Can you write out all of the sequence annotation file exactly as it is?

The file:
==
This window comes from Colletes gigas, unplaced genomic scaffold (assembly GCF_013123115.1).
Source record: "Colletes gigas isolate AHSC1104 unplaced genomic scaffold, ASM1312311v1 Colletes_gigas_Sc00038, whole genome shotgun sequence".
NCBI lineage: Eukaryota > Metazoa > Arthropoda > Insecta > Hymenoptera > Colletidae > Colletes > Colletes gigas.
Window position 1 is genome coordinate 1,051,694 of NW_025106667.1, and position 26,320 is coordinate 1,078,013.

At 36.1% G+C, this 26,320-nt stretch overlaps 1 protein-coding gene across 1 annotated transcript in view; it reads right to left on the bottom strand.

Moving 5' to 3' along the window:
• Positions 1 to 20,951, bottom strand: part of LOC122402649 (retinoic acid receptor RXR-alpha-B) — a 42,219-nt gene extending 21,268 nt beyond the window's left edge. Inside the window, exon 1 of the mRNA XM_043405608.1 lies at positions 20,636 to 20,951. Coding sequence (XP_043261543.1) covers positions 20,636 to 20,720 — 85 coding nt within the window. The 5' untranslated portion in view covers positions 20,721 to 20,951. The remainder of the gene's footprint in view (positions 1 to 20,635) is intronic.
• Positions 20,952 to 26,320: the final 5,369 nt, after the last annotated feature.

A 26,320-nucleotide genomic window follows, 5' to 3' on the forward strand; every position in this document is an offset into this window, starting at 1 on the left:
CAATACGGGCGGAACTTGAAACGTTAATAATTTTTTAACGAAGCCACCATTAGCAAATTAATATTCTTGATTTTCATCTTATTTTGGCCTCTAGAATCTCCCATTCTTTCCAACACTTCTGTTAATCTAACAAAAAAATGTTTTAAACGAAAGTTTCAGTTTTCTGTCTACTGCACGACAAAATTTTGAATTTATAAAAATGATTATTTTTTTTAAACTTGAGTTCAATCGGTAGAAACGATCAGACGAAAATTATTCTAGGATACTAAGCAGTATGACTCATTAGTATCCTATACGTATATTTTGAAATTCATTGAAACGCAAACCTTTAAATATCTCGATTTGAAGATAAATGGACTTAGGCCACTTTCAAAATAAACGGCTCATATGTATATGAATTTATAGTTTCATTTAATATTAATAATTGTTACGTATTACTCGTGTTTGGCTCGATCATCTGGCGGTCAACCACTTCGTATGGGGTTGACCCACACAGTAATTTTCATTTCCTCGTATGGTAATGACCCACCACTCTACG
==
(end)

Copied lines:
This window comes from Colletes gigas, unplaced genomic scaffold (assembly GCF_013123115.1).
Source record: "Colletes gigas isolate AHSC1104 unplaced genomic scaffold, ASM1312311v1 Colletes_gigas_Sc00038, whole genome shotgun sequence".
NCBI lineage: Eukaryota > Metazoa > Arthropoda > Insecta > Hymenoptera > Colletidae > Colletes > Colletes gigas.
Window position 1 is genome coordinate 1,051,694 of NW_025106667.1, and position 26,320 is coordinate 1,078,013.

At 36.1% G+C, this 26,320-nt stretch overlaps 1 protein-coding gene across 1 annotated transcript in view; it reads right to left on the bottom strand.

Moving 5' to 3' along the window:
• Positions 1 to 20,951, bottom strand: part of LOC122402649 (retinoic acid receptor RXR-alpha-B) — a 42,219-nt gene extending 21,268 nt beyond the window's left edge. Inside the window, exon 1 of the mRNA XM_043405608.1 lies at positions 20,636 to 20,951. Coding sequence (XP_043261543.1) covers positions 20,636 to 20,720 — 85 coding nt within the window. The 5' untranslated portion in view covers positions 20,721 to 20,951. The remainder of the gene's footprint in view (positions 1 to 20,635) is intronic.
• Positions 20,952 to 26,320: the final 5,369 nt, after the last annotated feature.

A 26,320-nucleotide genomic window follows, 5' to 3' on the forward strand; every position in this document is an offset into this window, starting at 1 on the left:
CAATACGGGCGGAACTTGAAACGTTAATAATTTTTTAACGAAGCCACCATTAGCAAATTAATATTCTTGATTTTCATCTTATTTTGGCCTCTAGAATCTCCCATTCTTTCCAACACTTCTGTTAATCTAACAAAAAAATGTTTTAAACGAAAGTTTCAGTTTTCTGTCTACTGCACGACAAAATTTTGAATTTATAAAAATGATTATTTTTTTTAAACTTGAGTTCAATCGGTAGAAACGATCAGACGAAAATTATTCTAGGATACTAAGCAGTATGACTCATTAGTATCCTATACGTATATTTTGAAATTCATTGAAACGCAAACCTTTAAATATCTCGATTTGAAGATAAATGGACTTAGGCCACTTTCAAAATAAACGGCTCATATGTATATGAATTTATAGTTTCATTTAATATTAATAATTGTTACGTATTACTCGTGTTTGGCTCGATCATCTGGCGGTCAACCACTTCGTATGGGGTTGACCCACACAGTAATTTTCATTTCCTCGTATGGTAATGACCCACCACTCTACG